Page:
Category: Scam Call

The 118 Call Redirection Scam

Disreputable 118 directories businesses have been buying up out of use phone numbers – they chose ones that are very similar to popular numbers e.g. one digit wrong from Marks and Spencer or numbers from well-known companies that have gone out of business  e.g. Toys R Us.

Why do they buy these numbers?

So they can put what is essentially an advert for themselves but cunningly made to look as if it is instructions from the out of business company.

e.g. you call a number you think is valid but get a recorded message telling you the number is no longer valid and you should call 118 …….  You call them and you will be talking to a directory service which then charges you for calling and asking for the right number and likely charges you for every minute you talk on that new number.

This can catch people out and they can end up with hefty bills that are unexpected. In some cases more than £50.

Power Tel that run the 118 023 service has been fined £200,000 by the Phone Paid Services Authority for this scam.

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London Police Sent to India

In India, there are large numbers of scam call centres. It is scamming on an industrial scale and a high proportion of their fraudulent calls are made to UK and US citizens.

The FBI are on the case tracking down these criminals and working with Indian authorities to stop them.

Now, the City of London Police are deploying officers to India to combat these scammer’s multi-million pound racket.

It seems that some Indian call centres run legitimate work during the day then turn to scam calls during the night.

The UK Police have formed a special team to work on global solutions to fraud and part of that is building a capability to take the fight to the criminals.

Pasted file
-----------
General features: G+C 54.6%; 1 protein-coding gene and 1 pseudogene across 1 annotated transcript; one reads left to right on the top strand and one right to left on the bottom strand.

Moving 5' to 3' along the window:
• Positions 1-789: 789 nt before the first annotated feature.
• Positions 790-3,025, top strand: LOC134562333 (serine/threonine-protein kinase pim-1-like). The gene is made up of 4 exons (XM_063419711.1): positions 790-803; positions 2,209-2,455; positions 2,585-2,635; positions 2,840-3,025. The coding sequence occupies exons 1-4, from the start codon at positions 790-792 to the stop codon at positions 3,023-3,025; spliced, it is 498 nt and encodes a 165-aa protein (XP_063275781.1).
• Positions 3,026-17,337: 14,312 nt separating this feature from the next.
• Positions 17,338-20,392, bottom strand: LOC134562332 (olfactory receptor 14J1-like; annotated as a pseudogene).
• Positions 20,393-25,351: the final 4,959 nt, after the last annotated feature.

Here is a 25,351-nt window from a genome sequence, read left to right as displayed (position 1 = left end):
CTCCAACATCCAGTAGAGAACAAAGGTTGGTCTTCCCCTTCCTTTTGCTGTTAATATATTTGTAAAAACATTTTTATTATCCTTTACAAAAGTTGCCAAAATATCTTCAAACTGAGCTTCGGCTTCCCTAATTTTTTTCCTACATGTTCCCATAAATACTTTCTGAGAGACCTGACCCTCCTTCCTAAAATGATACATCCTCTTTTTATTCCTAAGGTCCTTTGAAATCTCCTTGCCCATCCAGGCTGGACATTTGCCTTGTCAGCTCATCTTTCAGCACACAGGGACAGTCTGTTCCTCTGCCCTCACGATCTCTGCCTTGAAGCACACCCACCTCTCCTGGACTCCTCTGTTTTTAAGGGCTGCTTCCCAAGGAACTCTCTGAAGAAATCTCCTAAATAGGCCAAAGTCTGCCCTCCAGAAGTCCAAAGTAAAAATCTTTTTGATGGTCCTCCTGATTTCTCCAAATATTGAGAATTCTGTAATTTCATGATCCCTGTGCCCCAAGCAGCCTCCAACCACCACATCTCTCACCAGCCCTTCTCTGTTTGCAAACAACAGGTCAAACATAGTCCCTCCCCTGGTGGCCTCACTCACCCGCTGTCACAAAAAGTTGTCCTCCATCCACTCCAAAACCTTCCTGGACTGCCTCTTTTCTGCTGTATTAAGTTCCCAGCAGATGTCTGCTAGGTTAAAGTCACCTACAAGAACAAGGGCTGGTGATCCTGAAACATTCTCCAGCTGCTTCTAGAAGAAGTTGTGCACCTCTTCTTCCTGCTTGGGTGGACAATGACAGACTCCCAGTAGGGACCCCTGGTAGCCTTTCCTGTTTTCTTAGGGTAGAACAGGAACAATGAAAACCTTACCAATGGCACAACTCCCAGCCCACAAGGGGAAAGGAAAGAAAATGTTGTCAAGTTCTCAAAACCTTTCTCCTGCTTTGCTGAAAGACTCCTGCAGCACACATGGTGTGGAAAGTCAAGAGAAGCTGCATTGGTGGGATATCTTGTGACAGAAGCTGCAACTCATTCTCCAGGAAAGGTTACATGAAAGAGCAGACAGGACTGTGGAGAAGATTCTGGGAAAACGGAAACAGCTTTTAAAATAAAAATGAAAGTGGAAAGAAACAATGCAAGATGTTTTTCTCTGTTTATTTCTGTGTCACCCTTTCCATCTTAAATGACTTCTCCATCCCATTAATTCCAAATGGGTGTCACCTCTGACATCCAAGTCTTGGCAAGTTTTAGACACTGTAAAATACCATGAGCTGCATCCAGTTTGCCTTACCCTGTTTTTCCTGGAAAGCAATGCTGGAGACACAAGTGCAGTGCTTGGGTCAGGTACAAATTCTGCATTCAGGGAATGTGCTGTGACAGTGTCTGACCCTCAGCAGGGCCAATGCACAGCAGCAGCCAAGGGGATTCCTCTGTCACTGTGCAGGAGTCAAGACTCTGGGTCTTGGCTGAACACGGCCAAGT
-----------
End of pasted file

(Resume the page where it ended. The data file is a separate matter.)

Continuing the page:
This sounds a good idea – to get ahead of the scammers and stop them where they live and work.  International crime can be harder to track and to block but maybe this approach will improve matters.

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Fake Accident Calls

The phone rings and a voice says she is Katie and she’s calling about the accident.

“Go on” I reply assuming this is a scam call.

Again she tells me she’s calling about the car accident.

“Which one” I reply thinking to confuse her as she clearly she has no knowledge of who I am or whether I have recently been in a car accident.

There are about 170,000 road accidents in Great Britain per year where someone is injured and the figure including all minor bumps etc. where no injury occurred must be significantly higher.

Even so, the chances of a scammer getting through to someone who has had an accident recently must be fairly low.

However, even for someone who does drive and has not been involved in an accident recently it is probably confusing when someone calls to talk with you about ‘the accident you were involved in’

What do the scammers want from these calls?

There are various possible motives for them

  1. Collecting names and contact details for people who have been in accidents, so as to sell that data to insurance companies, car repair businesses etc.
  2. Standard phishing scams i.e. they try to get as much personal information from you to sell to other spammers and scammers
  3. A more elaborate con where they pretend to be an insurance company willing to pay you for the accident (but if accepted then they need retainers, pre payments etc., before you can get the cash which of course doesn’t exist)

Do not be taken in by these callers. If someone calls to ask you about any event – then check if they know who you are and dates, locations etc. of the event. Once asked these questions they will likely put the phone down.